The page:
Rated PG-13, 108 min. Directed by Tom McCarthy. Starring Richard Jenkins, Haaz Sleiman, Danai Jekesai Gurira, Hiam Abbass, Marian Seldes.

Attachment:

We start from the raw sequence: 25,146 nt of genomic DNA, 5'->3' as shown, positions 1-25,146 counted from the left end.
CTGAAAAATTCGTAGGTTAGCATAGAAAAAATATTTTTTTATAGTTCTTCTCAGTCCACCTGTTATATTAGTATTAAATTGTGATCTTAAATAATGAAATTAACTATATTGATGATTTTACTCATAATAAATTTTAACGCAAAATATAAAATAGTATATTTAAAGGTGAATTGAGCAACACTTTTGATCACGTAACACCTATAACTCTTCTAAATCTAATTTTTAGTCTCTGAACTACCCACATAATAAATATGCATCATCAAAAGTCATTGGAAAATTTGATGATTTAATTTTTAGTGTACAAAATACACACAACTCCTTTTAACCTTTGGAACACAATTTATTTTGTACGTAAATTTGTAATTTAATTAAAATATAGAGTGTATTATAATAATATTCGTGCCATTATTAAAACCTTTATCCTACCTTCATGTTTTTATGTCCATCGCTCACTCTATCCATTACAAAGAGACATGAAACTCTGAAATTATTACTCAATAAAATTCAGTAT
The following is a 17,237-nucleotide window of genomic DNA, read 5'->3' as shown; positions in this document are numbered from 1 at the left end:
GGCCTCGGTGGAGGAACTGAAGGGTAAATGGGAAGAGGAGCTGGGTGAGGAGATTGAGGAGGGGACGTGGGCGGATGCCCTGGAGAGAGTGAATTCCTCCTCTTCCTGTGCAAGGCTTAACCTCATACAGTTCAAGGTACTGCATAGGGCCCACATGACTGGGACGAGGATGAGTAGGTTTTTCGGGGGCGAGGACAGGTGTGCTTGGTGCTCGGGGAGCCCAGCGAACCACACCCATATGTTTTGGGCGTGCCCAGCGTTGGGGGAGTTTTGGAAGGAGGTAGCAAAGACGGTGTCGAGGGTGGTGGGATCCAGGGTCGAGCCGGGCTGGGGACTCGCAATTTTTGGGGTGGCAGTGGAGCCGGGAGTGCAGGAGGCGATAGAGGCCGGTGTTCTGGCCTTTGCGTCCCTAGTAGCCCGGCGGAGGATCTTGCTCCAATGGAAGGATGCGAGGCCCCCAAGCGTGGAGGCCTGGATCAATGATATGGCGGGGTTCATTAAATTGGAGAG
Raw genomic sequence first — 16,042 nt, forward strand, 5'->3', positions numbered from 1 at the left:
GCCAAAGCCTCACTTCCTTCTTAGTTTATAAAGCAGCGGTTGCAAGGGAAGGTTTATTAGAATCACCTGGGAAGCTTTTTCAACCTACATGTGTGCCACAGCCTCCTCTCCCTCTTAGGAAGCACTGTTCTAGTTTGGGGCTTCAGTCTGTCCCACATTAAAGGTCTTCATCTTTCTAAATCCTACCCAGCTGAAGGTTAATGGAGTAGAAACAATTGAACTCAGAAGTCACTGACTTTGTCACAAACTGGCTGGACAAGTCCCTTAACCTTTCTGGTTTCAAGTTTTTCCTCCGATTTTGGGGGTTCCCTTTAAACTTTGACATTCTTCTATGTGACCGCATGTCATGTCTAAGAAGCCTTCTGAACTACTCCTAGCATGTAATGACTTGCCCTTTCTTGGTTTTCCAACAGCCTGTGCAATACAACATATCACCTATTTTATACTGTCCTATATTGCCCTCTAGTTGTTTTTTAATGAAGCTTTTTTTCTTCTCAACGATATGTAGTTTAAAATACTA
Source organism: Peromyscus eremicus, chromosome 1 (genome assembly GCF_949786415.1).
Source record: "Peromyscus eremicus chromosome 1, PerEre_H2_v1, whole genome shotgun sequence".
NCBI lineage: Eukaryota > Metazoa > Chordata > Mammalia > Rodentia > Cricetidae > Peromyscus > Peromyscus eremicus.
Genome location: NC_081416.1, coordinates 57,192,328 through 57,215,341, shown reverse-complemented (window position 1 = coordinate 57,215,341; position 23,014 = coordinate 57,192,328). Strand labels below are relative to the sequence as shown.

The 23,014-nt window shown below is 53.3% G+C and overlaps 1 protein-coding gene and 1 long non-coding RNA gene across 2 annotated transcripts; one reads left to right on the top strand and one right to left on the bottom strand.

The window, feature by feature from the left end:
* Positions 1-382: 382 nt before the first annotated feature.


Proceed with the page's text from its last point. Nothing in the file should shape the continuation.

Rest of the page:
McCarthy, the writer/director of 2003's The Station Agent, is back with another humanist drama, although this new one offers bridges among characters of different nationalities rather than personality types. Curiously, The Visitor is both predictable and unpredictable. Jenkins (a busy character actor who, no doubt, will be recognizable to viewers from dozens of movies, if not his role as the deceased father on HBO's Six Feet Under) is uncharacteristically cast in the lead by McCarthy (himself an actor when not writing and directing). Jenkins' role as Walter Vale is a gift that he capitalizes on fully. The character and the film are studies in understatement, communicating often through the absence of words or actions. Vale is a bored widower, a Connecticut university professor who can muster little interest in his students or field of study: economics. When he's sent to New York to deliver a paper he co-authored, he stays at the Manhattan apartment he once shared with his wife and still owns. To his surprise, he discovers the place is occupied by a young Muslim couple: Tarek from Syria and Zainab from Senegal. He naturally evicts the two, but then follows them down to the street to return something they had left behind in the apartment. Next thing we know, all three are back in the apartment, Walter having recanted his initial decision – all of which is nicely conveyed to the viewer through elision, by letting us fill in the blanks of Walter's emotional journey. We may think we know where this is going: Hard-hearted economics prof reclaims his soul through his interaction with these illegal immigrants, who are full of life and artful enterprise (Tarek is a drummer and Zainab designs jewelry). Well, yes and no. Change occurs, but not necessarily in the ways you might expect. McCarthy's approach is much truer to life, in which people enter and depart another's personal orbit without causing earth-shattering alterations in behavior or relationships. By definition, that means that not much occurs in The Visitor, yet it is never uninteresting to watch. These actors, along with Abbass as Tarek's mother, are all skilled in the art of communicating emotions wordlessly. I don't know that everyone will find a drum circle as liberating as these characters do, but The VIsitor is definitely a film that marches to its own drumbeat.
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